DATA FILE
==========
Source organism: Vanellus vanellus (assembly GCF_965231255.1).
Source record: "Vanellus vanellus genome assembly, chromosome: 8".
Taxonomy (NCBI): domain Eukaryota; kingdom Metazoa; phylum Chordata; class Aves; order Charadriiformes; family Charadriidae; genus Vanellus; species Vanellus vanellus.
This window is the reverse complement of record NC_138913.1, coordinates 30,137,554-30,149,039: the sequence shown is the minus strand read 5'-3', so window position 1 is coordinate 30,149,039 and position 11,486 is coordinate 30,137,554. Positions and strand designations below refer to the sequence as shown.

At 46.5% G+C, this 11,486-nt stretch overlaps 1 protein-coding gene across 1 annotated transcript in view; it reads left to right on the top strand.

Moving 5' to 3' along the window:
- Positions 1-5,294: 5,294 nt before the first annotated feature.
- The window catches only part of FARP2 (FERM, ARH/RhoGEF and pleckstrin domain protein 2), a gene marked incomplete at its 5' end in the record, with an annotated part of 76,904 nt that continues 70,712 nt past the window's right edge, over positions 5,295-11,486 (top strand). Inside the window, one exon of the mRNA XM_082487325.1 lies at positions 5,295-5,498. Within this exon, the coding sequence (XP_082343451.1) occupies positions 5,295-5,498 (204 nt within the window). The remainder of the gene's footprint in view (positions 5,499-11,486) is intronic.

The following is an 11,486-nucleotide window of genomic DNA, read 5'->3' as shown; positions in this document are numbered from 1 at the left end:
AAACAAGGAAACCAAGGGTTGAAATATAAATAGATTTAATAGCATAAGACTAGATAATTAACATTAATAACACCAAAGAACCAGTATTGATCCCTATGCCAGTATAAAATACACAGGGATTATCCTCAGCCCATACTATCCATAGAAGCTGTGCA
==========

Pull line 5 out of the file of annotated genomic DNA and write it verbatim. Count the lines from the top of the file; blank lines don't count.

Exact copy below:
At 46.5% G+C, this 11,486-nt stretch overlaps 1 protein-coding gene across 1 annotated transcript in view; it reads left to right on the top strand.